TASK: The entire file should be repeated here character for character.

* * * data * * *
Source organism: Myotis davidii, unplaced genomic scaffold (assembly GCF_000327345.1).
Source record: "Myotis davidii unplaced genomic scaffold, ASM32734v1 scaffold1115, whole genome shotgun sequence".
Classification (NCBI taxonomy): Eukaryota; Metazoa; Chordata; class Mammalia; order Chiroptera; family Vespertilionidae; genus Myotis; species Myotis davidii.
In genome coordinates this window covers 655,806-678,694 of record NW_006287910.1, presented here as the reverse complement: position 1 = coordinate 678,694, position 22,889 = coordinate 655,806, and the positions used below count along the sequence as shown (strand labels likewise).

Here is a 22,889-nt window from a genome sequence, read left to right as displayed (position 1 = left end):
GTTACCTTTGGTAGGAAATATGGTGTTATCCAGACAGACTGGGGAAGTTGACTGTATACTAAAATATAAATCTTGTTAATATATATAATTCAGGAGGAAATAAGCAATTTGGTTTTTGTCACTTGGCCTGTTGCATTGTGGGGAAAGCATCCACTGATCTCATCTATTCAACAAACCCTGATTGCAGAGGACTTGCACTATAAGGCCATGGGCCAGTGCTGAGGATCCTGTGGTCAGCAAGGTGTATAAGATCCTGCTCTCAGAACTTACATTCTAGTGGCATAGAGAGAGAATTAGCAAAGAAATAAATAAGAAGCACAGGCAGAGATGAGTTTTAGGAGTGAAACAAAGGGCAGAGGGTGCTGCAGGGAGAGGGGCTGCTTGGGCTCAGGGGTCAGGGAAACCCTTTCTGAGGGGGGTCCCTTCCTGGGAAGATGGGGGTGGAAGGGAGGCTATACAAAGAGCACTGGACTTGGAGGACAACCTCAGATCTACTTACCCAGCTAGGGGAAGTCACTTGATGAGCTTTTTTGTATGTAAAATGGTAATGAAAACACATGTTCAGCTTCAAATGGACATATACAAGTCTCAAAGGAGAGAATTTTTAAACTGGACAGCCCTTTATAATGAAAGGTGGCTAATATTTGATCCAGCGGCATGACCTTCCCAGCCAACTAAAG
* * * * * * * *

Source organism: Myotis davidii, unplaced genomic scaffold (assembly GCF_000327345.1).
Source record: "Myotis davidii unplaced genomic scaffold, ASM32734v1 scaffold1115, whole genome shotgun sequence".
Classification (NCBI taxonomy): Eukaryota; Metazoa; Chordata; class Mammalia; order Chiroptera; family Vespertilionidae; genus Myotis; species Myotis davidii.
In genome coordinates this window covers 655,806-678,694 of record NW_006287910.1, presented here as the reverse complement: position 1 = coordinate 678,694, position 22,889 = coordinate 655,806, and the positions used below count along the sequence as shown (strand labels likewise).

Here is a 22,889-nt window from a genome sequence, read left to right as displayed (position 1 = left end):
GTTACCTTTGGTAGGAAATATGGTGTTATCCAGACAGACTGGGGAAGTTGACTGTATACTAAAATATAAATCTTGTTAATATATATAATTCAGGAGGAAATAAGCAATTTGGTTTTTGTCACTTGGCCTGTTGCATTGTGGGGAAAGCATCCACTGATCTCATCTATTCAACAAACCCTGATTGCAGAGGACTTGCACTATAAGGCCATGGGCCAGTGCTGAGGATCCTGTGGTCAGCAAGGTGTATAAGATCCTGCTCTCAGAACTTACATTCTAGTGGCATAGAGAGAGAATTAGCAAAGAAATAAATAAGAAGCACAGGCAGAGATGAGTTTTAGGAGTGAAACAAAGGGCAGAGGGTGCTGCAGGGAGAGGGGCTGCTTGGGCTCAGGGGTCAGGGAAACCCTTTCTGAGGGGGGTCCCTTCCTGGGAAGATGGGGGTGGAAGGGAGGCTATACAAAGAGCACTGGACTTGGAGGACAACCTCAGATCTACTTACCCAGCTAGGGGAAGTCACTTGATGAGCTTTTTTGTATGTAAAATGGTAATGAAAACACATGTTCAGCTTCAAATGGACATATACAAGTCTCAAAGGAGAGAATTTTTAAACTGGACAGCCCTTTATAATGAAAGGTGGCTAATATTTGATCCAGCGGCATGACCTTCCCAGCCAACTAAAG